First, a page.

At PenFed's 2018 Night of Heroes Gala, a D.C.-area vet was recognized as the military honoree for distinguished service in Operation Enduring Freedom and for his efforts to inspire other veterans after returning home as a double amputee.
Retired US Army Master Sgt. Cedric King: I had to stop asking questions like, 'Why me?'
WASHINGTON — Usually, when you donate money you likely won’t meet who you’re helping. But a D.C.-area veteran who has gotten a helping hand wants the world to know he is grateful.
“I got a Segway chair last year, and I have to tell you: It’s a game changer,” said retired U.S. Army Master Sgt. Cedric King.
The custom-made Segway chair he received was donated by the PenFed Foundation.
“You come home, and you don’t want to walk on your [prosthetic] legs. These legs are painful. They’re useful, but they’re painful,” King said.
He lost a portion of both legs when he was gravely injured in Afghanistan and arrived at Walter Reed National Military Medical Center in a coma.
Twenty-one months later, he recovered enough to run the Boston Marathon.
At PenFed’s 2018 Night of Heroes Gala, King was recognized as the military honoree for distinguished service in Operation Enduring Freedom and for his efforts to inspire other veterans after returning home as a double amputee.
The gala’s theme this year was centered around service dogs.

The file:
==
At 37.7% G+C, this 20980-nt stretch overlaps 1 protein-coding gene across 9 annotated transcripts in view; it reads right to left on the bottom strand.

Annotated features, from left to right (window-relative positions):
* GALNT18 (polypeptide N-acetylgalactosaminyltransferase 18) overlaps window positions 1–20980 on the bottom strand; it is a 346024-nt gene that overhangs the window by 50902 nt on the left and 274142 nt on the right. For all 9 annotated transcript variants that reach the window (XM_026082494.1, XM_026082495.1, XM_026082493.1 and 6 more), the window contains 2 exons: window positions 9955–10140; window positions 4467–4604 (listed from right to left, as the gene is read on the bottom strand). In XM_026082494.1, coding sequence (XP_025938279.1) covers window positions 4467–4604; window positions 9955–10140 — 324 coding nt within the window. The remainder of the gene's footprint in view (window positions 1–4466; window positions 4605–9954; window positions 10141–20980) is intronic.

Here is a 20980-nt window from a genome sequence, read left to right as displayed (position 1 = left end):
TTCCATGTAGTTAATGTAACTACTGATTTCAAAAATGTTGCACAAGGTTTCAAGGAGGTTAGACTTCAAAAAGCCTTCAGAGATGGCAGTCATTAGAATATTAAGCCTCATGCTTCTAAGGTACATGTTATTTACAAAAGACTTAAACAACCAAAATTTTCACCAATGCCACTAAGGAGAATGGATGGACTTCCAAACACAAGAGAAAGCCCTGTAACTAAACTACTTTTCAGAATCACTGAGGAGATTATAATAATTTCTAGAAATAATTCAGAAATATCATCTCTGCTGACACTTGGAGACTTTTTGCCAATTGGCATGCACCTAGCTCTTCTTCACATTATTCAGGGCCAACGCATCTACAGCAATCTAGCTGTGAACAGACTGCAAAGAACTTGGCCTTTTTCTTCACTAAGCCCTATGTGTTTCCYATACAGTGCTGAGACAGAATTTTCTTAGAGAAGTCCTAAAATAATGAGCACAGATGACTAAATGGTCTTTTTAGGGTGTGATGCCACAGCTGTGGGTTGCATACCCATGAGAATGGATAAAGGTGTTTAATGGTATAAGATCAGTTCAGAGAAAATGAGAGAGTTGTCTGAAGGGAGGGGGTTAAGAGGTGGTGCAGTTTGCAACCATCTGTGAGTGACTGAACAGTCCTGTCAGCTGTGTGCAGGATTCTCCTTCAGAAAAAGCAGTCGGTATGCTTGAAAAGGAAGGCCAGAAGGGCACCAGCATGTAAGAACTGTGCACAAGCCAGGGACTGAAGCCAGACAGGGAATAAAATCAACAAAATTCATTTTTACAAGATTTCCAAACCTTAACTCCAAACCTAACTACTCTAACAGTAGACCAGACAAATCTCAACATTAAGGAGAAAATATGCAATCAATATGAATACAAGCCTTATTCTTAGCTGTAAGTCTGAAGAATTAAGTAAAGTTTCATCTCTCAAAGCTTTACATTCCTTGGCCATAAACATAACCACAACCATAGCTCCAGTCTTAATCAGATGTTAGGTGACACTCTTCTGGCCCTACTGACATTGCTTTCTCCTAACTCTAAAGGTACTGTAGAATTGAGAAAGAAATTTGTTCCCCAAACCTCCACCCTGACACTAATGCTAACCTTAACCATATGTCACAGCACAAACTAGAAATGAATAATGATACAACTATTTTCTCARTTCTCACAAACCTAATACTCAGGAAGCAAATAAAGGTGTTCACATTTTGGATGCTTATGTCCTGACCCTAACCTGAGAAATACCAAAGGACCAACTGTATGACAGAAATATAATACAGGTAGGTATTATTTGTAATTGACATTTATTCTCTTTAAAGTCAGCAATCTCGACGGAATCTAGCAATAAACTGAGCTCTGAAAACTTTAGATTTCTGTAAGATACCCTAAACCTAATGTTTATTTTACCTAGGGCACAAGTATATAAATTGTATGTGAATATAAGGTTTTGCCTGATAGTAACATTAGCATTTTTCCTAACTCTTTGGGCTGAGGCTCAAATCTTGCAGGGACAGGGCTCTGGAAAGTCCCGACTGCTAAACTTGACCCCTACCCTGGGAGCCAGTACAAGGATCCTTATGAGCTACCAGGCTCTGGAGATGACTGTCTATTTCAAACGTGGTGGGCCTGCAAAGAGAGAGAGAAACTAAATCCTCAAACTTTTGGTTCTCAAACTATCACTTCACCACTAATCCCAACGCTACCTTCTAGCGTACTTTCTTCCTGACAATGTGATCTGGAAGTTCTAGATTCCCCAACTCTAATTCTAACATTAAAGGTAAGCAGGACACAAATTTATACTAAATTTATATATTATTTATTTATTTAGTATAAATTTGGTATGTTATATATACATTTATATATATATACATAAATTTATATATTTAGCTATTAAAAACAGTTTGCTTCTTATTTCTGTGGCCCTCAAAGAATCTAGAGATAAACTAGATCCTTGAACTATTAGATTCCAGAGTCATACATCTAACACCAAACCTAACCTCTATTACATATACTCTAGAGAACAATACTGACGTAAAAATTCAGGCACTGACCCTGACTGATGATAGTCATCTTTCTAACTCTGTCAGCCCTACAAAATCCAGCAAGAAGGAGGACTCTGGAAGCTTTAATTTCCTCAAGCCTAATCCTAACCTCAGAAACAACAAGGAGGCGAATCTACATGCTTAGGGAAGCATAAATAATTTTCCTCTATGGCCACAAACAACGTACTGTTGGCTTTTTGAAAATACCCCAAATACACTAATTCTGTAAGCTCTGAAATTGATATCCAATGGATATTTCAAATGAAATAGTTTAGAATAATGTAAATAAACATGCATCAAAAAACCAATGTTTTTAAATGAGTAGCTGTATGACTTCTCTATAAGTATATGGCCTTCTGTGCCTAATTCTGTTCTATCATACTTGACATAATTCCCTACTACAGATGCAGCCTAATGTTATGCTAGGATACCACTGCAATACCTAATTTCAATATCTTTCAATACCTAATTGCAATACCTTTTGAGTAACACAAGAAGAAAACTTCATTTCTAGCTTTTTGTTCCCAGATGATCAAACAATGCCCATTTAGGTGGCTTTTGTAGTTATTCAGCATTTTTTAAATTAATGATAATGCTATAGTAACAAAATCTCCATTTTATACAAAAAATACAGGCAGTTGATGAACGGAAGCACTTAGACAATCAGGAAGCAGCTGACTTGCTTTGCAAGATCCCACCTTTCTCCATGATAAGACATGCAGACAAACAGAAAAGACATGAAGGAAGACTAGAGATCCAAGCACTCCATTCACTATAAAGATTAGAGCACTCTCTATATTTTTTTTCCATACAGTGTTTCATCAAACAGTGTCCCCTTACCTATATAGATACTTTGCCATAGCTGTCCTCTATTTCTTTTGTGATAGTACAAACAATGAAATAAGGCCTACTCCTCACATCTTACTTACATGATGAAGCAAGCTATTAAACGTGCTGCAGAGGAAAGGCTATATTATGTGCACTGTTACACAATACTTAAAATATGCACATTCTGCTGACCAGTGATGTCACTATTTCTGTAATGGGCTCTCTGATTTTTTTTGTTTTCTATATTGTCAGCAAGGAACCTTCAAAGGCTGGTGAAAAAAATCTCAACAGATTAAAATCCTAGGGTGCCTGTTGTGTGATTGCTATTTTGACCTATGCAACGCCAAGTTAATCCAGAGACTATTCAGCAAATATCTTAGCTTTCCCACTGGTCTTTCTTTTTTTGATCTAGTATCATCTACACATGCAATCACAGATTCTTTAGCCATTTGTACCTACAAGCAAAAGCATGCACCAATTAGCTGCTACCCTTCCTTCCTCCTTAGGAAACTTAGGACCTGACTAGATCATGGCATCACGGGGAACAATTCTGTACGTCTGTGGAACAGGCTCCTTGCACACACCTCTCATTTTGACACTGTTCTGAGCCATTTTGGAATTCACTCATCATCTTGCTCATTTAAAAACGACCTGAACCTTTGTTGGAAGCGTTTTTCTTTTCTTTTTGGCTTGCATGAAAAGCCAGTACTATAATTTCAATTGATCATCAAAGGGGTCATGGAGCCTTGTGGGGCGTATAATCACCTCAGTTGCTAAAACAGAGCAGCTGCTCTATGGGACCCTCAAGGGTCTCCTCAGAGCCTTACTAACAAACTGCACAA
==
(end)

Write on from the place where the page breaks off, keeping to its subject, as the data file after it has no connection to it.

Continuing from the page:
“A lot of folks with PTSD have a tough time reintegrating into the community. Service dogs are a game changer,” said PenFed Credit Union President and CEO James Schenck.
The PenFed Foundation donated $150,000 of the money raised at the gala to three organizations that train service dogs for veterans: Canine Companions for Independence, Leashes of Valor and the Animal Rescue Foundation.
National Baseball Hall of Famer Tony La Russa is co-founder of Animal Rescue Foundation and its Pets and Vets program. He was at the gala to receive the Community Honoree Award for helping military families with donations of service dogs to veterans.
In its 14th year, the gala raised a record amount of money: more than $2.5 million.
“Every single dollar goes to our programs to help active duty military, their families, veterans or their caregivers. We’re very proud of that, and our donors are proud of that,” Schenck said.
“PenFed Credit Union covers 100 percent of the operating costs of the foundation,” he added.
The PenFed Foundation’s newest initiative, the Veteran Entrepreneur Investment Program, got a jump start at the gala with a $500,000 surprise donation from Allied Solutions at the event.
“We’re in the process of raising $2 million to provide seed capital to veterans getting out of the service who want to launch their own business,” Schenck said.
King, the retired master sergeant, now has his own company teaching leadership and teamwork to Fortune 500 companies.
But he believes the most important thing he does is “giving back” and working to help and inspire other veterans.
“You step on a land mine, a bomb, and you’re pretty much thinking, ‘My life is starting to come to a close.’ And what happened is my life actually started to flourish and begin,” King said. “When I came here to D.C., there are so many organizations here in this area that came along to help — just like PenFed Foundation.”
Like WTOP on Facebook and follow @WTOP on Twitter to engage in conversation about this article and others.